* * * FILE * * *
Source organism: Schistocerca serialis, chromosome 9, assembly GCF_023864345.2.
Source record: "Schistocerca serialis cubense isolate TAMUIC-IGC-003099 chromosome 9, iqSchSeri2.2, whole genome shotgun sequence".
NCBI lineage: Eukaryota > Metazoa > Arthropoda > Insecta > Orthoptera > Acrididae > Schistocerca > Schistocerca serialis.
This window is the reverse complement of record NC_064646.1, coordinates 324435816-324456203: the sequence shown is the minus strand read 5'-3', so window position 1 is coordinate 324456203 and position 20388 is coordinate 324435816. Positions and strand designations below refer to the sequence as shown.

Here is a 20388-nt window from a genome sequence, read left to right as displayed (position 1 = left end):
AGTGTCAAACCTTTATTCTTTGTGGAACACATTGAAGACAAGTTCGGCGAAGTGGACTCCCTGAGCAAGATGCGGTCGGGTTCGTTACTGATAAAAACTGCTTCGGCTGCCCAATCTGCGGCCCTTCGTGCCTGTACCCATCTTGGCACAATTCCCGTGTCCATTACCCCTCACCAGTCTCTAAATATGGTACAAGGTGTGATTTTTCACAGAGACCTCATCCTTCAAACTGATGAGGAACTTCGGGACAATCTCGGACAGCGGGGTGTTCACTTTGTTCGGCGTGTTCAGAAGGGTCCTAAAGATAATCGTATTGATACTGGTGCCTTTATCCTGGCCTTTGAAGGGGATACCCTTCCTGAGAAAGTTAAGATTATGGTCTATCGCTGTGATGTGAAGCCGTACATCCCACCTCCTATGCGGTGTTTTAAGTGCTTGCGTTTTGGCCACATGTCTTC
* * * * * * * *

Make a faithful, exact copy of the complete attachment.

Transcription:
Source organism: Schistocerca serialis, chromosome 9, assembly GCF_023864345.2.
Source record: "Schistocerca serialis cubense isolate TAMUIC-IGC-003099 chromosome 9, iqSchSeri2.2, whole genome shotgun sequence".
NCBI lineage: Eukaryota > Metazoa > Arthropoda > Insecta > Orthoptera > Acrididae > Schistocerca > Schistocerca serialis.
This window is the reverse complement of record NC_064646.1, coordinates 324435816-324456203: the sequence shown is the minus strand read 5'-3', so window position 1 is coordinate 324456203 and position 20388 is coordinate 324435816. Positions and strand designations below refer to the sequence as shown.

Here is a 20388-nt window from a genome sequence, read left to right as displayed (position 1 = left end):
AGTGTCAAACCTTTATTCTTTGTGGAACACATTGAAGACAAGTTCGGCGAAGTGGACTCCCTGAGCAAGATGCGGTCGGGTTCGTTACTGATAAAAACTGCTTCGGCTGCCCAATCTGCGGCCCTTCGTGCCTGTACCCATCTTGGCACAATTCCCGTGTCCATTACCCCTCACCAGTCTCTAAATATGGTACAAGGTGTGATTTTTCACAGAGACCTCATCCTTCAAACTGATGAGGAACTTCGGGACAATCTCGGACAGCGGGGTGTTCACTTTGTTCGGCGTGTTCAGAAGGGTCCTAAAGATAATCGTATTGATACTGGTGCCTTTATCCTGGCCTTTGAAGGGGATACCCTTCCTGAGAAAGTTAAGATTATGGTCTATCGCTGTGATGTGAAGCCGTACATCCCACCTCCTATGCGGTGTTTTAAGTGCTTGCGTTTTGGCCACATGTCTTC